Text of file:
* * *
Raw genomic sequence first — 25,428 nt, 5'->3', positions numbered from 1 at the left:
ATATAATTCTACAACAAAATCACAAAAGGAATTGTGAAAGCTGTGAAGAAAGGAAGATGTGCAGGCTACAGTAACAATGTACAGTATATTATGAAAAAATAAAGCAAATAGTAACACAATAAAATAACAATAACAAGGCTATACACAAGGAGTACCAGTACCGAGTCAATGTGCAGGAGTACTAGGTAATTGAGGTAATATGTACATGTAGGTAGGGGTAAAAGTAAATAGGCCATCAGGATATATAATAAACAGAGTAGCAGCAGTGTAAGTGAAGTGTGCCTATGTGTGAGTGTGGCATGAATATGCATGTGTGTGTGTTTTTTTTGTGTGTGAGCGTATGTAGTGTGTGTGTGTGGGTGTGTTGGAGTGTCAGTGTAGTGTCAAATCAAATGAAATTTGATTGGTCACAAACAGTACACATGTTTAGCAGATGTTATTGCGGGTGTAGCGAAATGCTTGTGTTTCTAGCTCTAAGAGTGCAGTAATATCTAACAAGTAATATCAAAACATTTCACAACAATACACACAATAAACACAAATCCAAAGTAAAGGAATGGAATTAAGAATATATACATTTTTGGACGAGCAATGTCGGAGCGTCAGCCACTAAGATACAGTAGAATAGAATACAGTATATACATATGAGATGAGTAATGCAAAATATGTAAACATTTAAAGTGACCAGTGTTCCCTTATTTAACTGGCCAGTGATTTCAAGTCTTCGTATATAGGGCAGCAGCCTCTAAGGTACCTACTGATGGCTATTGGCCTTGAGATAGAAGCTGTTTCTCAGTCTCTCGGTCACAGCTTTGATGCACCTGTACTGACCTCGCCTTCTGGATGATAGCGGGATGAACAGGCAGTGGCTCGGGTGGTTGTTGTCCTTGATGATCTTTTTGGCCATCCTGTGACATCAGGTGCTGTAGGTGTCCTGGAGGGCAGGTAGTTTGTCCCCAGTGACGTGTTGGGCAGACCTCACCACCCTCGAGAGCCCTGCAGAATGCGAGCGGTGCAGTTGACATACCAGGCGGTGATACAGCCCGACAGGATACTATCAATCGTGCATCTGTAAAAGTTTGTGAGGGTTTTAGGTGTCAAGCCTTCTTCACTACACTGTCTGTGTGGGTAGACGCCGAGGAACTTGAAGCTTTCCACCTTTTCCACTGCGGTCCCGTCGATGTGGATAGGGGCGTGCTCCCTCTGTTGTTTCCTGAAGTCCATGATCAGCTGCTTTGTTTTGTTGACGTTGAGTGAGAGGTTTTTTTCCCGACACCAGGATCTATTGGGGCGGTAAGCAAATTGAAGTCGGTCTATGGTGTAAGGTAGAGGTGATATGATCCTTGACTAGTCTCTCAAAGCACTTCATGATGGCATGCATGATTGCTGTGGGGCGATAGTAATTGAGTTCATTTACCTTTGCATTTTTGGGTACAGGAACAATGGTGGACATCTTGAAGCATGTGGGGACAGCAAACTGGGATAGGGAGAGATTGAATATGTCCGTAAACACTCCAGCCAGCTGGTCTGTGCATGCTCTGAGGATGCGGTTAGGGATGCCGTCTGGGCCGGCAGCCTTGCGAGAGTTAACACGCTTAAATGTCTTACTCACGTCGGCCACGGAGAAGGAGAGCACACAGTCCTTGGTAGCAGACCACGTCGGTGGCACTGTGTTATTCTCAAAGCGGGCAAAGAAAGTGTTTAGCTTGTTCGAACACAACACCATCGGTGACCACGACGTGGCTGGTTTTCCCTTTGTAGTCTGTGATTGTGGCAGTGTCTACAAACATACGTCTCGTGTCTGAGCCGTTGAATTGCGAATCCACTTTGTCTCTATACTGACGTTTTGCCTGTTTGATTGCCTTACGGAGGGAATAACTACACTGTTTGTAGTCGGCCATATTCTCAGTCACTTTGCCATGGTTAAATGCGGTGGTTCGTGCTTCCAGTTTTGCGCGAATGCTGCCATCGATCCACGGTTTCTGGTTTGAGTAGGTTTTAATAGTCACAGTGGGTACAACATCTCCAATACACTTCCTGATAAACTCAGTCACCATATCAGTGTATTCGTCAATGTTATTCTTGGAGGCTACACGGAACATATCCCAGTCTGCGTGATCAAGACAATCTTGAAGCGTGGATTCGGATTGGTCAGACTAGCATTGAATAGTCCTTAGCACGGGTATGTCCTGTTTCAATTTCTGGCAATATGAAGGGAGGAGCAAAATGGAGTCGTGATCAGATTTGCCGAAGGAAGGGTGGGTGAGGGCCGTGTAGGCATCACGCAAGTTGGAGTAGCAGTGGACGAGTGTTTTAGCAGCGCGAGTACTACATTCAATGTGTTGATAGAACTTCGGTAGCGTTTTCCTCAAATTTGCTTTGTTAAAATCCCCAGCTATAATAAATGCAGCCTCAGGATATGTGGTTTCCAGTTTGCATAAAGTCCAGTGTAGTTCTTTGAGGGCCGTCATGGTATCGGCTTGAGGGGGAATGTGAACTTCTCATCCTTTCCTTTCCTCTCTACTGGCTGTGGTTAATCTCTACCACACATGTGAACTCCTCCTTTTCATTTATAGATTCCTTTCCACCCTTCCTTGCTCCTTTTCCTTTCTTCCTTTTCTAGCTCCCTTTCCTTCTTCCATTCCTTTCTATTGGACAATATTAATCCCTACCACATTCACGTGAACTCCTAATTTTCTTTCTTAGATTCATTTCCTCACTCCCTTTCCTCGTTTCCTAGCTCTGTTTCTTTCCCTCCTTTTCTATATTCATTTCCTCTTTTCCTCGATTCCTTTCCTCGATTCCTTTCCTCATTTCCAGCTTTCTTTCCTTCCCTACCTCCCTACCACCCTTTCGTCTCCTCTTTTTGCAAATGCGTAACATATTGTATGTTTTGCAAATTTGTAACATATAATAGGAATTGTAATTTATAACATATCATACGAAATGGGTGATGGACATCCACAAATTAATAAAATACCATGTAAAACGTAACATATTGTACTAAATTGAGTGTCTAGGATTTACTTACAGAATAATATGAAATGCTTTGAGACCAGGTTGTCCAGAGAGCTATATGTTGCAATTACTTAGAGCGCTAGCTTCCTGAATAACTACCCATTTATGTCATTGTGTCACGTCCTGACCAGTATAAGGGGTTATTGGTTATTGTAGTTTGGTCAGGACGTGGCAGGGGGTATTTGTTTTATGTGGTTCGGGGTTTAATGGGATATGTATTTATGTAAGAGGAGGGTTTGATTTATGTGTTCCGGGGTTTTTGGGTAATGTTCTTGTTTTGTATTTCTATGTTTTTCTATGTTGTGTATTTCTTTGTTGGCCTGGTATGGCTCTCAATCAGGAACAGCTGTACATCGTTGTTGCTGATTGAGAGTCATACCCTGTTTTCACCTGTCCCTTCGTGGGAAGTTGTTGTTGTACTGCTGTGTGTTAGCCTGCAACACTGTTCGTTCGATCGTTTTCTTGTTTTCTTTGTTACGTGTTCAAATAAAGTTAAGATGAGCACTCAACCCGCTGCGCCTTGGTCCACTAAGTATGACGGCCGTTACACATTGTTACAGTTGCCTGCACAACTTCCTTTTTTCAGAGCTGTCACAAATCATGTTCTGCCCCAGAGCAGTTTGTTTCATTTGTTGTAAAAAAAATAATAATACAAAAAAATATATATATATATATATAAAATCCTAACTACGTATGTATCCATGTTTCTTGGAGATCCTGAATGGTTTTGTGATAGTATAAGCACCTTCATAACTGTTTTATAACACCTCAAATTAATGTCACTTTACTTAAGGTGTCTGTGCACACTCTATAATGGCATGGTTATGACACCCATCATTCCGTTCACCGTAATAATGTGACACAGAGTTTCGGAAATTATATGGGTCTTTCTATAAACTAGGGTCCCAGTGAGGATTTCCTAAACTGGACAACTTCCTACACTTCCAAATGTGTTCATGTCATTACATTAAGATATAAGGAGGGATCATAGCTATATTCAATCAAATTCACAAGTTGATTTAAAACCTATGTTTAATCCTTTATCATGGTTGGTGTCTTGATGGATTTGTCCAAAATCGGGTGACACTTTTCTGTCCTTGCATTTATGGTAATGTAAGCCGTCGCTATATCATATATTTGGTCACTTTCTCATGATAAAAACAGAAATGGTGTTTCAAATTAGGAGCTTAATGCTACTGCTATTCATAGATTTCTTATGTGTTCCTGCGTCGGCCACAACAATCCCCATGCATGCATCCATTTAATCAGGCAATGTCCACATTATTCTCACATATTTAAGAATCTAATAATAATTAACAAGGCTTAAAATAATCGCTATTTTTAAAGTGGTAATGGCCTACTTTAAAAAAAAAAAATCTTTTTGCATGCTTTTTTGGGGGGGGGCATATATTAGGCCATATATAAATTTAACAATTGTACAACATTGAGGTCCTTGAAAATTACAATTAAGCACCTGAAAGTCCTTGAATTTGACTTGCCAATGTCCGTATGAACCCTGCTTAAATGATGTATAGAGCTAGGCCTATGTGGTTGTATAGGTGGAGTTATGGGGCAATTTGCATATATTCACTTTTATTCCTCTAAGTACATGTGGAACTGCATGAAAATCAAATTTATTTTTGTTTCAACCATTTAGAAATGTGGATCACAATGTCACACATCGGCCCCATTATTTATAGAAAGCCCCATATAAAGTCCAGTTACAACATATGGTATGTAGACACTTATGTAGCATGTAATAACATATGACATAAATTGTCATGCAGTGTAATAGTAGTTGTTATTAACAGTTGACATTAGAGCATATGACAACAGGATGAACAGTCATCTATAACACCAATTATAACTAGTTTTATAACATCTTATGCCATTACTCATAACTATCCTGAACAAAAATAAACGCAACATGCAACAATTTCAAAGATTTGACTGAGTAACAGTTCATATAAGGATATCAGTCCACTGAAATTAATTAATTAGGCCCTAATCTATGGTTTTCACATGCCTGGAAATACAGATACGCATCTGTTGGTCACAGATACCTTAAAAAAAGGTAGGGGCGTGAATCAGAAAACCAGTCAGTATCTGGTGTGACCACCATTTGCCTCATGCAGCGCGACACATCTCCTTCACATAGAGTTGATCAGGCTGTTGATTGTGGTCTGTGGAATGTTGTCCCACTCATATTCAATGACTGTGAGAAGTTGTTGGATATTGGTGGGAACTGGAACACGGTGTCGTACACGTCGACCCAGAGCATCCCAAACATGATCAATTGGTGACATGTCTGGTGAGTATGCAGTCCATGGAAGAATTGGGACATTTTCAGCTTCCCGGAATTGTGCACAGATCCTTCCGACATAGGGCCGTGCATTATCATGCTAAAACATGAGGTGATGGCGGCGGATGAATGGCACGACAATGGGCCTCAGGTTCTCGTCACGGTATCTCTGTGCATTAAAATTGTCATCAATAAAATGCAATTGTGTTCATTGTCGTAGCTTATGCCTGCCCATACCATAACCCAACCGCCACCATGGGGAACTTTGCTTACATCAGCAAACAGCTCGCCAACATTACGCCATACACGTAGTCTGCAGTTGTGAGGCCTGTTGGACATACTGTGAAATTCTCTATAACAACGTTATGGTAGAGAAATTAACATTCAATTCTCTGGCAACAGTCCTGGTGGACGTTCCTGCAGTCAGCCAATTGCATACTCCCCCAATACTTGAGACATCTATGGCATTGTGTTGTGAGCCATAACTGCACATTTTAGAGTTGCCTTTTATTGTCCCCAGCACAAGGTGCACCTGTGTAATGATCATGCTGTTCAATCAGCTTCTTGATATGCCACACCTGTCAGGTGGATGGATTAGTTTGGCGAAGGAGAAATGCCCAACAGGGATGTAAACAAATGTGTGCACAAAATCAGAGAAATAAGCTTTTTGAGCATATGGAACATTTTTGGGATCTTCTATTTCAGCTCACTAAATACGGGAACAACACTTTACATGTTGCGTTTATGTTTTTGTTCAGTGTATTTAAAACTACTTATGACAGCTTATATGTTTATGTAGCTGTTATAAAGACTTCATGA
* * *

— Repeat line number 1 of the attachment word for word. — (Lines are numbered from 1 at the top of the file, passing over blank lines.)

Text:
Raw genomic sequence first — 25,428 nt, 5'->3', positions numbered from 1 at the left: